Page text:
Guidance is provided during vector generation by means of constraints embedded in the testbench itself. The constraints are derived through a combination of user hints, feedback from previous simulation runs, and, most importantly, from the Witness Graph. Generation of actual input vectors is accomplished at simulation time by generating random patterns and using these constraints as a filter to select the desirable ones. This is described in detail in the section entitled, “Guidance for Witness Generation.” The paradigm of using embedded constraints within the testbench as filters during simulation is similar to existing techniques <25, 27>. An important difference is that in this case, the constraints are generated automatically through a more detailed analysis of the design than may be possible manually. The implementation details for a complete flow of this testbench generation framework are provided in the section entitled, “The Complete Testbench Generation Flow,” along with some practical results.
This work is broadly related to other works which have used formal verification techniques along with simulation for functional validation. In particular, an abstract model is abstracted from the design description for generating simulation vectors <10, 11, 13>. However, this model is further modified depending on the correctness property of interest, and focus on automatic generation of the testbench, not just the simulation vectors. Similarly, symbolic methods have been employed within simulation to make it more effective <9, 30>. However, this has so far been targeted at obtaining better coverage for reachability and invariant checking, rather than handling more general correctness properties. The details of some of these methods also bear resemblance to known techniques—these are described in more detail through rest of the disclosure.
Witness Graph Generation
The intended purpose of a Witness Graph is to serve as a property-specific abstract model of the design, which captures witnesses/counter-examples of the property. For practical reasons, the focus is on generation of a small Witness Graph that is also complete, i.e. it should include all witnesses/counter-examples.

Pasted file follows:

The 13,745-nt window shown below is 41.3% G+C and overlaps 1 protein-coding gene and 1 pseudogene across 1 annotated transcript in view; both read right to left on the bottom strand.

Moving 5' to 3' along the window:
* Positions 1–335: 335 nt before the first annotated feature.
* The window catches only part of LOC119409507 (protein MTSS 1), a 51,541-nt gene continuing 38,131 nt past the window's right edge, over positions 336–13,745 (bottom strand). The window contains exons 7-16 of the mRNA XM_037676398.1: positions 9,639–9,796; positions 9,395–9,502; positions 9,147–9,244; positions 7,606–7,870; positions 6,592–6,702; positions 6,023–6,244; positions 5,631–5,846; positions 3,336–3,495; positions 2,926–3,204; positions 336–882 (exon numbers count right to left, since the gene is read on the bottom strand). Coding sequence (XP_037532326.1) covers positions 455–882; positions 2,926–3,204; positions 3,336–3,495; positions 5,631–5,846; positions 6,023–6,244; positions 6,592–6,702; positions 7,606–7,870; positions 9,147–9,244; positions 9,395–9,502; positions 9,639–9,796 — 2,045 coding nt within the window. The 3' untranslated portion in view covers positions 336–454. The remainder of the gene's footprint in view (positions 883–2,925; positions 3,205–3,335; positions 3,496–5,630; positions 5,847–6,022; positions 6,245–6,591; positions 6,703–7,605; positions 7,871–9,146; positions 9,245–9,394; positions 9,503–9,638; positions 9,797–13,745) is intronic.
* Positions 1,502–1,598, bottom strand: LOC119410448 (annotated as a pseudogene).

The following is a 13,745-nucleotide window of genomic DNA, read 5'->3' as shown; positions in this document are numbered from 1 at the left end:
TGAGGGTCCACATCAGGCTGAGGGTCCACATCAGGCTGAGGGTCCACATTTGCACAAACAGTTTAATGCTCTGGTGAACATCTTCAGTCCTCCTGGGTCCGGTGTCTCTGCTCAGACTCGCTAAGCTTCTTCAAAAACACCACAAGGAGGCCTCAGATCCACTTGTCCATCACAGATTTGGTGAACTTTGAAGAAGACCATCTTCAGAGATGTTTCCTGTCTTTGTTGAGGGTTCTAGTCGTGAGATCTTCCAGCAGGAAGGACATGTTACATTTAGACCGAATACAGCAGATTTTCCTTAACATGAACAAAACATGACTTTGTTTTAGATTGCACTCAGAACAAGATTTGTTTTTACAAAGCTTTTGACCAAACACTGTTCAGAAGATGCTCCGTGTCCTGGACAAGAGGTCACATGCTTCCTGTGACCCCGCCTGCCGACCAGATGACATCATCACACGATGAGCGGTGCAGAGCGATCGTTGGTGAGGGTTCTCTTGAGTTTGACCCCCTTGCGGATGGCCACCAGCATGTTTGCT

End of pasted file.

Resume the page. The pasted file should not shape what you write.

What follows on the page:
An iterative refinement approach is followed for generation of a Witness Graph, where the start is from a very abstract model of the design, followed with performing deterministic analysis for pruning it, and then refining it to perform analysis again. The iterative process is repeated until resource limitations are reached. This flow is shown within the dashed box in FIG. 4—each of its components is described in detail in this section. As also shown in this figure, the Witness Graph is subsequently annotated with priorities etc., which is then used for automatic generation of the testbench.
This framework assumes the availability of a design representation at a level from which an FSM (finite state machine) model of the design can be extracted and traversed. An RTL representation allows reasoning about relationships between variables involved in logical and arithmetic expressions, potentially making the testbench constraints tighter. In addition, a distinction between control state and data state allows an easier and more effective abstraction of the design state space. To illustrate the potential of this approach, the design considered is an RTL description, with a clear distinction between data and control state, in the style of a CDFG (control data flow graph), as shown in
A typical fragment of such a CDFG description is shown below, where each label in the code corresponds to a control state with datapath and branching actions in it:
in ter(0:2) i, j;
in ter(0:3) A, B, C, F;
out ter(0:1) T;
process main( )
reg(0:3) D, K, H, M;
H=0; M=0; D=0;
if (A > 2)
case 0: goto L2; break;
case 1: goto L3; break;
default: goto L6;
. . .
A brief overview of CTL and model checking is provided here for quick reference; details can be found in <6>. Predicates in CTL enable reasoning about the behavior of a given design over time, with respect to a set of atomic propositions that characterize each state. Given a set of atomic propositions A, the set of CTL formulas is recursively defined as follows: